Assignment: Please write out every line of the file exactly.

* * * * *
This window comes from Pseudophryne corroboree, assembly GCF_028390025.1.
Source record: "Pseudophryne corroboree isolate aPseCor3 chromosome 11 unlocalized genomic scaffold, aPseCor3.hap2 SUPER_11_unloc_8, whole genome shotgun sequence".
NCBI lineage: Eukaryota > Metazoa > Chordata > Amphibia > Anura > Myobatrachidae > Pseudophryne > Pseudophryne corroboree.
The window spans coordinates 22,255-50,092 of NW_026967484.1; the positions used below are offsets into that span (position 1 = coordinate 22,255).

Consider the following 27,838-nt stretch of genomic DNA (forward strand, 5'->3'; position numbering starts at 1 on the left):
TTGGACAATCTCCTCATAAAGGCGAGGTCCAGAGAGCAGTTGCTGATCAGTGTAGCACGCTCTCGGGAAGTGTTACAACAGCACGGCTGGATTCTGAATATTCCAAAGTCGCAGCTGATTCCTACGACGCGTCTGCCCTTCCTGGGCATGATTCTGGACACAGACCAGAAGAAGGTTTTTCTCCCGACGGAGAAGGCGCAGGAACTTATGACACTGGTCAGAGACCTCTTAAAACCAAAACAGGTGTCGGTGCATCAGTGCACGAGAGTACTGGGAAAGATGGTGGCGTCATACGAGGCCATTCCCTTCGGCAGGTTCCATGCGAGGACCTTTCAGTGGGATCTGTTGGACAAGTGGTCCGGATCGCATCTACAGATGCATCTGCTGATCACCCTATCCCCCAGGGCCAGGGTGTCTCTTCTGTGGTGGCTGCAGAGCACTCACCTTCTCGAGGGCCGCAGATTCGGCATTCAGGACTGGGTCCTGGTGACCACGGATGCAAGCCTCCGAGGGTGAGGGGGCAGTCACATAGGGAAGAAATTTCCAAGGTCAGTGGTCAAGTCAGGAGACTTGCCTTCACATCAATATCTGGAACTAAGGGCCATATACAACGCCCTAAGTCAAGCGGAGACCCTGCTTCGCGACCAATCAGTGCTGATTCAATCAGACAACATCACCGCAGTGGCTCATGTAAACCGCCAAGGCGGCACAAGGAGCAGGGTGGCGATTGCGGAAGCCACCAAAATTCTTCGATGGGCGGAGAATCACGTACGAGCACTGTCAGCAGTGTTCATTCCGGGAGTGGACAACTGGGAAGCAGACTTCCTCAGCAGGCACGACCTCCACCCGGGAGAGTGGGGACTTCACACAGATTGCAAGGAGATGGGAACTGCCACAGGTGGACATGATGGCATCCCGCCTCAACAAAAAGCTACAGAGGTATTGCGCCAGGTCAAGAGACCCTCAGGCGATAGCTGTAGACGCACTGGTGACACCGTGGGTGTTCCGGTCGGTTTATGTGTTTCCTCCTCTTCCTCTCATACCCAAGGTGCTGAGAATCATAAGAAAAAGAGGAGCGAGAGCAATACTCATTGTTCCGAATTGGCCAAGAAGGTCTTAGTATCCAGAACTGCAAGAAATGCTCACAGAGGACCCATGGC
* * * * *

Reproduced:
This window comes from Pseudophryne corroboree, assembly GCF_028390025.1.
Source record: "Pseudophryne corroboree isolate aPseCor3 chromosome 11 unlocalized genomic scaffold, aPseCor3.hap2 SUPER_11_unloc_8, whole genome shotgun sequence".
NCBI lineage: Eukaryota > Metazoa > Chordata > Amphibia > Anura > Myobatrachidae > Pseudophryne > Pseudophryne corroboree.
The window spans coordinates 22,255-50,092 of NW_026967484.1; the positions used below are offsets into that span (position 1 = coordinate 22,255).

Consider the following 27,838-nt stretch of genomic DNA (forward strand, 5'->3'; position numbering starts at 1 on the left):
TTGGACAATCTCCTCATAAAGGCGAGGTCCAGAGAGCAGTTGCTGATCAGTGTAGCACGCTCTCGGGAAGTGTTACAACAGCACGGCTGGATTCTGAATATTCCAAAGTCGCAGCTGATTCCTACGACGCGTCTGCCCTTCCTGGGCATGATTCTGGACACAGACCAGAAGAAGGTTTTTCTCCCGACGGAGAAGGCGCAGGAACTTATGACACTGGTCAGAGACCTCTTAAAACCAAAACAGGTGTCGGTGCATCAGTGCACGAGAGTACTGGGAAAGATGGTGGCGTCATACGAGGCCATTCCCTTCGGCAGGTTCCATGCGAGGACCTTTCAGTGGGATCTGTTGGACAAGTGGTCCGGATCGCATCTACAGATGCATCTGCTGATCACCCTATCCCCCAGGGCCAGGGTGTCTCTTCTGTGGTGGCTGCAGAGCACTCACCTTCTCGAGGGCCGCAGATTCGGCATTCAGGACTGGGTCCTGGTGACCACGGATGCAAGCCTCCGAGGGTGAGGGGGCAGTCACATAGGGAAGAAATTTCCAAGGTCAGTGGTCAAGTCAGGAGACTTGCCTTCACATCAATATCTGGAACTAAGGGCCATATACAACGCCCTAAGTCAAGCGGAGACCCTGCTTCGCGACCAATCAGTGCTGATTCAATCAGACAACATCACCGCAGTGGCTCATGTAAACCGCCAAGGCGGCACAAGGAGCAGGGTGGCGATTGCGGAAGCCACCAAAATTCTTCGATGGGCGGAGAATCACGTACGAGCACTGTCAGCAGTGTTCATTCCGGGAGTGGACAACTGGGAAGCAGACTTCCTCAGCAGGCACGACCTCCACCCGGGAGAGTGGGGACTTCACACAGATTGCAAGGAGATGGGAACTGCCACAGGTGGACATGATGGCATCCCGCCTCAACAAAAAGCTACAGAGGTATTGCGCCAGGTCAAGAGACCCTCAGGCGATAGCTGTAGACGCACTGGTGACACCGTGGGTGTTCCGGTCGGTTTATGTGTTTCCTCCTCTTCCTCTCATACCCAAGGTGCTGAGAATCATAAGAAAAAGAGGAGCGAGAGCAATACTCATTGTTCCGAATTGGCCAAGAAGGTCTTAGTATCCAGAACTGCAAGAAATGCTCACAGAGGACCCATGGC